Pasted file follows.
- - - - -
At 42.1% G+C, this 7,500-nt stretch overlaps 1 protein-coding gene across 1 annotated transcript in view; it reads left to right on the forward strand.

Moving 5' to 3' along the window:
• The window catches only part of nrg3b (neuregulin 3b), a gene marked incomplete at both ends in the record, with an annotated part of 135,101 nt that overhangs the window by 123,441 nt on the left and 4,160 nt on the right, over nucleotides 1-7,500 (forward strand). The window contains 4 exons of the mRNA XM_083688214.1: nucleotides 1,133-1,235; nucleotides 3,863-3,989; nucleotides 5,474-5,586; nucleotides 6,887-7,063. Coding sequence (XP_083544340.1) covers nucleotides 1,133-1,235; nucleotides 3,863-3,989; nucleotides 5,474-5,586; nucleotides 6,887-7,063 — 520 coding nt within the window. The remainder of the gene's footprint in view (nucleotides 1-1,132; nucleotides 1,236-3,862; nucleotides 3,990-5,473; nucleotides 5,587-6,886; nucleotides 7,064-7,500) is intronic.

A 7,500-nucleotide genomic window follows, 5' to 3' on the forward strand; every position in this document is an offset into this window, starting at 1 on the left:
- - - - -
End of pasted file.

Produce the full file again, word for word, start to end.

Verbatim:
At 42.1% G+C, this 7,500-nt stretch overlaps 1 protein-coding gene across 1 annotated transcript in view; it reads left to right on the forward strand.

Moving 5' to 3' along the window:
• The window catches only part of nrg3b (neuregulin 3b), a gene marked incomplete at both ends in the record, with an annotated part of 135,101 nt that overhangs the window by 123,441 nt on the left and 4,160 nt on the right, over nucleotides 1-7,500 (forward strand). The window contains 4 exons of the mRNA XM_083688214.1: nucleotides 1,133-1,235; nucleotides 3,863-3,989; nucleotides 5,474-5,586; nucleotides 6,887-7,063. Coding sequence (XP_083544340.1) covers nucleotides 1,133-1,235; nucleotides 3,863-3,989; nucleotides 5,474-5,586; nucleotides 6,887-7,063 — 520 coding nt within the window. The remainder of the gene's footprint in view (nucleotides 1-1,132; nucleotides 1,236-3,862; nucleotides 3,990-5,473; nucleotides 5,587-6,886; nucleotides 7,064-7,500) is intronic.

A 7,500-nucleotide genomic window follows, 5' to 3' on the forward strand; every position in this document is an offset into this window, starting at 1 on the left: